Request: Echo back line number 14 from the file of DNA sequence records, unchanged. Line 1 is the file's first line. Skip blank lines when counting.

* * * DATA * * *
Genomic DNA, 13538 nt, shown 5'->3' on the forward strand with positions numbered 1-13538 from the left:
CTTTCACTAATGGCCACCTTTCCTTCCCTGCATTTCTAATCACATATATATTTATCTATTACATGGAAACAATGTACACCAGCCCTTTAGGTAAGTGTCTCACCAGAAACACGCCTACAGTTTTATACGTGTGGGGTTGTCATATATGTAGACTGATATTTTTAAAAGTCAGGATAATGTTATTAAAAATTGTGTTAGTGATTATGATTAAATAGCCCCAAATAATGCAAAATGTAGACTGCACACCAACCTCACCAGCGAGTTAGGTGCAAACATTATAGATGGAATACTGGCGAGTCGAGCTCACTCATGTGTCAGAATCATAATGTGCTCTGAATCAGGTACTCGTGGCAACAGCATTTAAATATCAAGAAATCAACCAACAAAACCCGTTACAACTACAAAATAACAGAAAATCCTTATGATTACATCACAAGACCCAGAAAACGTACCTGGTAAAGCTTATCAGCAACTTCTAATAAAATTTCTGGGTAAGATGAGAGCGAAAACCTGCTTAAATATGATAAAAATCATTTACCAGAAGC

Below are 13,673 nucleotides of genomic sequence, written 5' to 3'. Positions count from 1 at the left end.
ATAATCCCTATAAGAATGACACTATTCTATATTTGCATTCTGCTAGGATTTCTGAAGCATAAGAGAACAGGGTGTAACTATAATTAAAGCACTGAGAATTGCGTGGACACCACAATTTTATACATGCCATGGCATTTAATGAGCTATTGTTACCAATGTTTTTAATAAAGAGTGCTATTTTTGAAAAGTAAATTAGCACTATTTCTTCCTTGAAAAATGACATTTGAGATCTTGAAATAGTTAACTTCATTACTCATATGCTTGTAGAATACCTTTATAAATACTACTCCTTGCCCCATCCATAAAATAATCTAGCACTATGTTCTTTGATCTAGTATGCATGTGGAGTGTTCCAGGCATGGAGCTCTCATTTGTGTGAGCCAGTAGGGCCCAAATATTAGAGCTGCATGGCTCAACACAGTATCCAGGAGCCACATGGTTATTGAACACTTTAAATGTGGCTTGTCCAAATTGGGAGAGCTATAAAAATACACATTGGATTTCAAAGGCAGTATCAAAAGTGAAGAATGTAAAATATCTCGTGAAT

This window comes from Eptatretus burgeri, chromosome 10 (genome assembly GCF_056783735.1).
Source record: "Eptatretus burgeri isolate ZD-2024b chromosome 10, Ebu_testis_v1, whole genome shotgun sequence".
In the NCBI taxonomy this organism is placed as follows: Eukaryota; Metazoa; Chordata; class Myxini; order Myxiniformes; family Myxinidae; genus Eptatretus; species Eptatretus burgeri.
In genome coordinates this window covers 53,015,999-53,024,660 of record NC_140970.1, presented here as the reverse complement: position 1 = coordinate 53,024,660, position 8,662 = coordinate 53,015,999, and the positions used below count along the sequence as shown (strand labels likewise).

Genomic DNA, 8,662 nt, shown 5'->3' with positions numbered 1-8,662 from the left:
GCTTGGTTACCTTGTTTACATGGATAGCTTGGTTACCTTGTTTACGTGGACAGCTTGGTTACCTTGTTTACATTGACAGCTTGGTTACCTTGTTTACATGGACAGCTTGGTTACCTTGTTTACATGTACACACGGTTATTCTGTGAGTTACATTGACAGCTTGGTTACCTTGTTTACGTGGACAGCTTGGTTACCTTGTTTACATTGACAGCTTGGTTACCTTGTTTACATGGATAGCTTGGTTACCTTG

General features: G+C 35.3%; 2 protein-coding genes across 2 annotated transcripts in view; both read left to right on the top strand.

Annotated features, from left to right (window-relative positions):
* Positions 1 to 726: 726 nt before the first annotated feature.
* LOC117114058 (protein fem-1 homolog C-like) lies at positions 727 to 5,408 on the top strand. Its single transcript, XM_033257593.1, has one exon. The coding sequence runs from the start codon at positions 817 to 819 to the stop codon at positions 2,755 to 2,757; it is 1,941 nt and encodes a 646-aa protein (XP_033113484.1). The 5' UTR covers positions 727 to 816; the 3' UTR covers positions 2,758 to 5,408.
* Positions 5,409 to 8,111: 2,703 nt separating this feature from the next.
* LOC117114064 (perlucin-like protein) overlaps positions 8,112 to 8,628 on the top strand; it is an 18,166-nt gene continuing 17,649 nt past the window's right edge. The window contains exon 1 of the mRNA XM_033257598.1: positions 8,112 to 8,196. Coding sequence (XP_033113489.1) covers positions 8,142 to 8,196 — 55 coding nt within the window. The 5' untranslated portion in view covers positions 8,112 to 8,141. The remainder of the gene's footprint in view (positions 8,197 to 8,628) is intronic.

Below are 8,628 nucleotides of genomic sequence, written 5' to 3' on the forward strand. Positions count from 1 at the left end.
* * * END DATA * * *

* LOC117114058 (protein fem-1 homolog C-like) lies at positions 727 to 5,408 on the top strand. Its single transcript, XM_033257593.1, has one exon. The coding sequence runs from the start codon at positions 817 to 819 to the stop codon at positions 2,755 to 2,757; it is 1,941 nt and encodes a 646-aa protein (XP_033113484.1). The 5' UTR covers positions 727 to 816; the 3' UTR covers positions 2,758 to 5,408.